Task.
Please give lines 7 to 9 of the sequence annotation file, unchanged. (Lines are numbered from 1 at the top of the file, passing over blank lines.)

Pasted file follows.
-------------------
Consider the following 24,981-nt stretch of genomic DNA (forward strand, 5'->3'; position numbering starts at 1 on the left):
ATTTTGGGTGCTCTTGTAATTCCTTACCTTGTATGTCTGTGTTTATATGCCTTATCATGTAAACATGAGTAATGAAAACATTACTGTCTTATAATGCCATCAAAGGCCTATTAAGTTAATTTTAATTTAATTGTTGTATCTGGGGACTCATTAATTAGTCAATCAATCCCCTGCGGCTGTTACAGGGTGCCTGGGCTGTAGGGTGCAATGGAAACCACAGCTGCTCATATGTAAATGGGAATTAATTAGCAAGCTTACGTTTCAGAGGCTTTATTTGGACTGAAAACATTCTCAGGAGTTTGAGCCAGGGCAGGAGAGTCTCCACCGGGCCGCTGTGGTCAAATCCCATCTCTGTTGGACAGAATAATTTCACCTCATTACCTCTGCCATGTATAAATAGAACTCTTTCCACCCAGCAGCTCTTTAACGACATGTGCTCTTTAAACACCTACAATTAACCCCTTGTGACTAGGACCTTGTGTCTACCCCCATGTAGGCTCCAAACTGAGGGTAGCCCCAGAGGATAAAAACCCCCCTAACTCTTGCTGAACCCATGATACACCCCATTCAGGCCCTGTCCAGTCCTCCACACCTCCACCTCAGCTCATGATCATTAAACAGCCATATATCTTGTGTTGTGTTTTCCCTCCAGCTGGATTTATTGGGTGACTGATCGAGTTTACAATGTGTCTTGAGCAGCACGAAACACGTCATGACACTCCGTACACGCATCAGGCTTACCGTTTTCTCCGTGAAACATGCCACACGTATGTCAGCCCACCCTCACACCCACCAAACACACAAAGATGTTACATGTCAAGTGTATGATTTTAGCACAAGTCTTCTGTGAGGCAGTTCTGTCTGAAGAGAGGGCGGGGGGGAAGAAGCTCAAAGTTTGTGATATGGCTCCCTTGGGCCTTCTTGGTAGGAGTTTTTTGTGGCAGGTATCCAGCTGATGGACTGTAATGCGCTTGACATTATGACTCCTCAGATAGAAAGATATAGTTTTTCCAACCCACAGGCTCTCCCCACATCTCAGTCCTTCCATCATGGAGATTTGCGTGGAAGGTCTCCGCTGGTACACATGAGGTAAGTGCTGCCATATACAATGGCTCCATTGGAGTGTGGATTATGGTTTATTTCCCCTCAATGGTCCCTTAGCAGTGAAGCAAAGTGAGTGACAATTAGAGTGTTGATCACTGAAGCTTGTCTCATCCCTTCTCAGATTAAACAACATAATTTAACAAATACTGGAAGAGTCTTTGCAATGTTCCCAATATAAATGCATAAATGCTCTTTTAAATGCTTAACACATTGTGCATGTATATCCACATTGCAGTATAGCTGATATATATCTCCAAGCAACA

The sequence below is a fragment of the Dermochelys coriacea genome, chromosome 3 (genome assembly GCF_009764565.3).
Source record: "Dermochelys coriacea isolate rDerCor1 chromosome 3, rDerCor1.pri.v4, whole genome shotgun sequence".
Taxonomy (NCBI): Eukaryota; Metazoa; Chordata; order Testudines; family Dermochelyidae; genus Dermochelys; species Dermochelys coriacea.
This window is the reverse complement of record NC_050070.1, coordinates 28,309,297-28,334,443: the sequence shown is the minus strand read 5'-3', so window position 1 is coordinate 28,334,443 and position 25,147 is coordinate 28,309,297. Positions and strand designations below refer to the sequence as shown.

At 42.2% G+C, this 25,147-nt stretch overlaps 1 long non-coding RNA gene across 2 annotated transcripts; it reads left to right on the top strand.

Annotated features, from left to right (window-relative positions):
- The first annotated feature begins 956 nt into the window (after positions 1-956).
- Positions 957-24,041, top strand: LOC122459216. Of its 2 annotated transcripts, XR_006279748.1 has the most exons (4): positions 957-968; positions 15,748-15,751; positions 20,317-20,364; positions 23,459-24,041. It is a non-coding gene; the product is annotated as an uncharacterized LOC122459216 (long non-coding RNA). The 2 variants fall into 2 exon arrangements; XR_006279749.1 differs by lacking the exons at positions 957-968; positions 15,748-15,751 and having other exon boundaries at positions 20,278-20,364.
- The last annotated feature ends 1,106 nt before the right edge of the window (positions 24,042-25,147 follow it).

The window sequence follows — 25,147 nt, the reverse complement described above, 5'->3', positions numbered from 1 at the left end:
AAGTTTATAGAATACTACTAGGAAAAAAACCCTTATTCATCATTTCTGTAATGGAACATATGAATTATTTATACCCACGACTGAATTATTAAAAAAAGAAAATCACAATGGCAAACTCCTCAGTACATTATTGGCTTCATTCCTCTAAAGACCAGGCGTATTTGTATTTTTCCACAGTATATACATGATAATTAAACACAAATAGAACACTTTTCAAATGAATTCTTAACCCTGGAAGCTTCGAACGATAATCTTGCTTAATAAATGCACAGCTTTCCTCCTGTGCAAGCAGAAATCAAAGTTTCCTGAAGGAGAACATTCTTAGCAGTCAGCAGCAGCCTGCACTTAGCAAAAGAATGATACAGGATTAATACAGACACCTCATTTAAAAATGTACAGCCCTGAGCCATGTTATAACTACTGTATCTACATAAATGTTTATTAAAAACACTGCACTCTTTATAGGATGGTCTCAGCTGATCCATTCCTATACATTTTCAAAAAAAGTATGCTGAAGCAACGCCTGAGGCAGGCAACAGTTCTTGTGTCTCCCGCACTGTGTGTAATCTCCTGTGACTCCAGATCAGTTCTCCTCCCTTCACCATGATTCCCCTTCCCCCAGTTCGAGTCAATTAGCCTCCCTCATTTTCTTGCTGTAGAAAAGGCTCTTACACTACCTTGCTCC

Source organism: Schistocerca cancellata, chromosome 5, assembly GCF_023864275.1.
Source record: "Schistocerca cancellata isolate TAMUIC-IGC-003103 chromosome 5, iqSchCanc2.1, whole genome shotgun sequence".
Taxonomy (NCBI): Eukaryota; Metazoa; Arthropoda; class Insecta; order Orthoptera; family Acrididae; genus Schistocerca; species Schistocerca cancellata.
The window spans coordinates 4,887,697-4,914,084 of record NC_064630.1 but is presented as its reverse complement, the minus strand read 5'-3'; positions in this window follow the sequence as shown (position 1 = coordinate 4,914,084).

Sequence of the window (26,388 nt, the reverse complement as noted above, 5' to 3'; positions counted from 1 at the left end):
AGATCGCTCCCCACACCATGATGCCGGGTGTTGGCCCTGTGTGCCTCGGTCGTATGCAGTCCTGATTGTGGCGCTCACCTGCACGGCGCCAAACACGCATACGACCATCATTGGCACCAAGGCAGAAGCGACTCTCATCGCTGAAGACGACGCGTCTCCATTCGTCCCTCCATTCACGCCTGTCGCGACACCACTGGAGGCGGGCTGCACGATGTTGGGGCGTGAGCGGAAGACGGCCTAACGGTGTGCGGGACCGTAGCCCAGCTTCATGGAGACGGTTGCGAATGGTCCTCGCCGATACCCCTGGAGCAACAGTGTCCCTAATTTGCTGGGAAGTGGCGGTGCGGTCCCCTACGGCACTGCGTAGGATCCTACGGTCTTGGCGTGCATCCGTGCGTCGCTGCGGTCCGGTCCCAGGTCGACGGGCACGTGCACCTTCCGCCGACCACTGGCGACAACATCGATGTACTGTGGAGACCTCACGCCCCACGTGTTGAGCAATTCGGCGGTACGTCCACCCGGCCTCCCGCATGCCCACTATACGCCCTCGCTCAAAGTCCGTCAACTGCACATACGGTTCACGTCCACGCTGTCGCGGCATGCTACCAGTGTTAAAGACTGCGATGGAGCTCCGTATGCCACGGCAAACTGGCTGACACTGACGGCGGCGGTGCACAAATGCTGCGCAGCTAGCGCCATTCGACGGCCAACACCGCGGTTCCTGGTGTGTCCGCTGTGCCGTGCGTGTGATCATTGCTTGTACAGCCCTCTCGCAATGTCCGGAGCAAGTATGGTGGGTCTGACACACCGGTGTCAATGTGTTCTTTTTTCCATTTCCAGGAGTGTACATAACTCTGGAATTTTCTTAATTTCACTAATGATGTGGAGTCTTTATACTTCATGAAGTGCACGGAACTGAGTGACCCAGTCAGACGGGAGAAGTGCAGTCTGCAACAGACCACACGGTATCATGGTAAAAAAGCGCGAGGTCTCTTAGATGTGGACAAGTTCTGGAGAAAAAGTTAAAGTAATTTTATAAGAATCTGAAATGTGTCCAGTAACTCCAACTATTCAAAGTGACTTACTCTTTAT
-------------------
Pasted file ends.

At 42.2% G+C, this 25,147-nt stretch overlaps 1 long non-coding RNA gene across 2 annotated transcripts; it reads left to right on the top strand.

Annotated features, from left to right (window-relative positions):
- The first annotated feature begins 956 nt into the window (after positions 1-956).